September 26, 2011 Print

Memphis Church Targeted for Political Speech

by Karla Dial

Americans United for the Separation of Church and State (AU) on Friday called on the Internal Revenue Service to punish a Memphis church for including a link to a list of pro-family city council candidates on its website.

On its home page, Bellevue Baptist Church is running an announcement about the Memphis city council election Oct. 6. It opens a page explaining the issue and a link to the Family Action Council of Tennessee, which maintains a list of pro-family candidates.

In 2010, Memphis floated a “gender identity/expression” ordinance, giving special rights to gender-confused individuals in public spaces. Though it failed and the state has since passed a law prohibiting such ordinances, a gay-activist group is trying to revive the issue in Memphis by unseating all the council members who opposed it.

AU is urging the IRS to revoke the church’s tax-exempt status for violating the Johnson Amendment of 1954 — the law championed by then-Senator Lyndon B. Johnson after pastors spoke out against him from the pulpit during an election.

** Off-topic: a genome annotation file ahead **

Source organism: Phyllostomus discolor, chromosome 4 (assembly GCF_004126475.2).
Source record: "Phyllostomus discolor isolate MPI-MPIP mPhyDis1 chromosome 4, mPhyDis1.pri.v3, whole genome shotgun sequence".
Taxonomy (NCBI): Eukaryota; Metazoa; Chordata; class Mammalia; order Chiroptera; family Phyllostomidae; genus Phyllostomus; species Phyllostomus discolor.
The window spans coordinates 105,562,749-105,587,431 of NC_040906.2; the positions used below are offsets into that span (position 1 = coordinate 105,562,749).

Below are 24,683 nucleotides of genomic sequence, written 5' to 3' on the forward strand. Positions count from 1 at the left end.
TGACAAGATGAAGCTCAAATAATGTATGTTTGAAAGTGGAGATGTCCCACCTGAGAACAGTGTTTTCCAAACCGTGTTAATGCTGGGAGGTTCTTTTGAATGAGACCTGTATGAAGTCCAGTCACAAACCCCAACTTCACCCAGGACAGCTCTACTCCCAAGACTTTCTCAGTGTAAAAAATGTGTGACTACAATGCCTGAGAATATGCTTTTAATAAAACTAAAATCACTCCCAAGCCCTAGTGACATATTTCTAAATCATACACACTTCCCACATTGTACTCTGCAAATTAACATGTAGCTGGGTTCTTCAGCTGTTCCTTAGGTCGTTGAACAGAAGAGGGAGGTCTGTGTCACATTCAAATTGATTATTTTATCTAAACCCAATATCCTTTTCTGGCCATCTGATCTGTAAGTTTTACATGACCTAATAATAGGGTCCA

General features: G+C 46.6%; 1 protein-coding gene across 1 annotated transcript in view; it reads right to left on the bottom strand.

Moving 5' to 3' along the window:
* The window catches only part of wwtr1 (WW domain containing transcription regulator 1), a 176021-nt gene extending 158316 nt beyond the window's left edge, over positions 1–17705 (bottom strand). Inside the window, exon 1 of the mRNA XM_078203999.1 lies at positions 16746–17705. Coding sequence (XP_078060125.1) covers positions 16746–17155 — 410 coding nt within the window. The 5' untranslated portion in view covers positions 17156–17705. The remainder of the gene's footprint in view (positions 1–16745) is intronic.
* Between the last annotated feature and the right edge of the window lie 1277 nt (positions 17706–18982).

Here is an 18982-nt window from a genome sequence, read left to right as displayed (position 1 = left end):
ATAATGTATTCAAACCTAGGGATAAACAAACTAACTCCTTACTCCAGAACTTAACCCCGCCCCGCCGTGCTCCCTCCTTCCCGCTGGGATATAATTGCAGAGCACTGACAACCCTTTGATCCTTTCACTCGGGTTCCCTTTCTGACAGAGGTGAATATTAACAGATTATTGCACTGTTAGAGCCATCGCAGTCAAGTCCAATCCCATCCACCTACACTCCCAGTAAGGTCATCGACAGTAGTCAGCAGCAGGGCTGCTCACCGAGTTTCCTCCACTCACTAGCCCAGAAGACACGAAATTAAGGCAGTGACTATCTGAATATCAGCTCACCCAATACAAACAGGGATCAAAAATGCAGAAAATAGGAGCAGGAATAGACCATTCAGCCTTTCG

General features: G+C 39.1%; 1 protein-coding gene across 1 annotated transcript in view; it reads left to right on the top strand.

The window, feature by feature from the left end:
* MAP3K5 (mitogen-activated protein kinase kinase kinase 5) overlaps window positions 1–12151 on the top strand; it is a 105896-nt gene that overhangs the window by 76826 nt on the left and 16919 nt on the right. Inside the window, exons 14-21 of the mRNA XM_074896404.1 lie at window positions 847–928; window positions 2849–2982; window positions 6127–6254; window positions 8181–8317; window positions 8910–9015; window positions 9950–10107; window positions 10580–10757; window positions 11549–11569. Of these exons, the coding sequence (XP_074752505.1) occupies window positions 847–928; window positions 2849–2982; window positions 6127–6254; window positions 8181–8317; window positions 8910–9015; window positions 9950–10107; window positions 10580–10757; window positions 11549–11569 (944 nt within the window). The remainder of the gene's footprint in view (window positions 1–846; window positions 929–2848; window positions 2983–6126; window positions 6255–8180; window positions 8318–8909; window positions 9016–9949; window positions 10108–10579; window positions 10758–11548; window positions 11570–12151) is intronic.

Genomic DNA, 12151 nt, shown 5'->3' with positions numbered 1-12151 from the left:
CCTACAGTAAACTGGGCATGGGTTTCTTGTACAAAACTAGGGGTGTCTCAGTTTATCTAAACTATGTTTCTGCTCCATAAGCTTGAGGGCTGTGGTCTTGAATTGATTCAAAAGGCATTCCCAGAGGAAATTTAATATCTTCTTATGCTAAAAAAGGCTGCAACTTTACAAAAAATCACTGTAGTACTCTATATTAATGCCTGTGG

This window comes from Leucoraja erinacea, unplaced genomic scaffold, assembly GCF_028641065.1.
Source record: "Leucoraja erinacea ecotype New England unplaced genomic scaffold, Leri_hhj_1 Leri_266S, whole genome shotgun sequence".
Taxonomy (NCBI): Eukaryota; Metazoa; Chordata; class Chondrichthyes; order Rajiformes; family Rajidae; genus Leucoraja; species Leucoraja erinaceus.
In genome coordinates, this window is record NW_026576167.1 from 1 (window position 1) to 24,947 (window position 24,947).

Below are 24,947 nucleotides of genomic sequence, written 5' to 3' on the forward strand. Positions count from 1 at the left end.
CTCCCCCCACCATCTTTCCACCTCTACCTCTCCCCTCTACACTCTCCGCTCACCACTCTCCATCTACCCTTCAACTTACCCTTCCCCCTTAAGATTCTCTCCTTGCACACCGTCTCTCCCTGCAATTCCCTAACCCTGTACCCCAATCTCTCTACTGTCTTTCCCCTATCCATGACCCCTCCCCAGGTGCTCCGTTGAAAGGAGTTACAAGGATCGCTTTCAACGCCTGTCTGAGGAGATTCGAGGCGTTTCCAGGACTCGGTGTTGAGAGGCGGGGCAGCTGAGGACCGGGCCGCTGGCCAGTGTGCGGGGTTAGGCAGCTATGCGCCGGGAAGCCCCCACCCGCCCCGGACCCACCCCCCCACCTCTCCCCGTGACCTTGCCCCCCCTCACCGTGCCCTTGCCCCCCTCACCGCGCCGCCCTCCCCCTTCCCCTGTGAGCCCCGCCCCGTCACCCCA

Jim Barnwell, Bellevue’s director of communications, said the church is just following its obligation to be “the conscience of the community.”

“Bringing attention to a moral issue facing the community is what we’d do regardless of whether it’s an election or any other situation. This time, it happens to be an election,” he said. “Last year, when they put forth that ordinance, we stood against it and so did other churches around town. This is no different.”

Though Alliance Defense Fund Senior Counsel Erik Stanley said he’d be surprised if the federal government goes after the church, ADF will “definitely” defend Bellevue if it does.

In fact, it would be just the fight ADF has been trying to pick since 2008.

Stanley heads the ADF’s Pulpit Freedom Initiative, asking pastors to preach about how candidates line up with biblical values once a year, on Pulpit Freedom Sunday — coming up on Oct. 2. Should the IRS take action, ADF will respond with a constitutional challenge aiming to overturn the Johnson Amendment.

“We’ve always believed that the government ought to stay out of what a church says, period,” Stanley said. “We’ve chosen to focus initially on what it says from the pulpit, but we support (free church speech) in all its forms, on the website or with handouts.”

Last year, 100 pastors nationwide took part in Pulpit Freedom Sunday; 400 plan to do so this Sunday. ADF is hoping for 500.

Pastors who would like to take part in Pulpit Freedom Sunday still have time to do so at www.pulpitfreedom.org.

Learn more about the Johnson Amendment.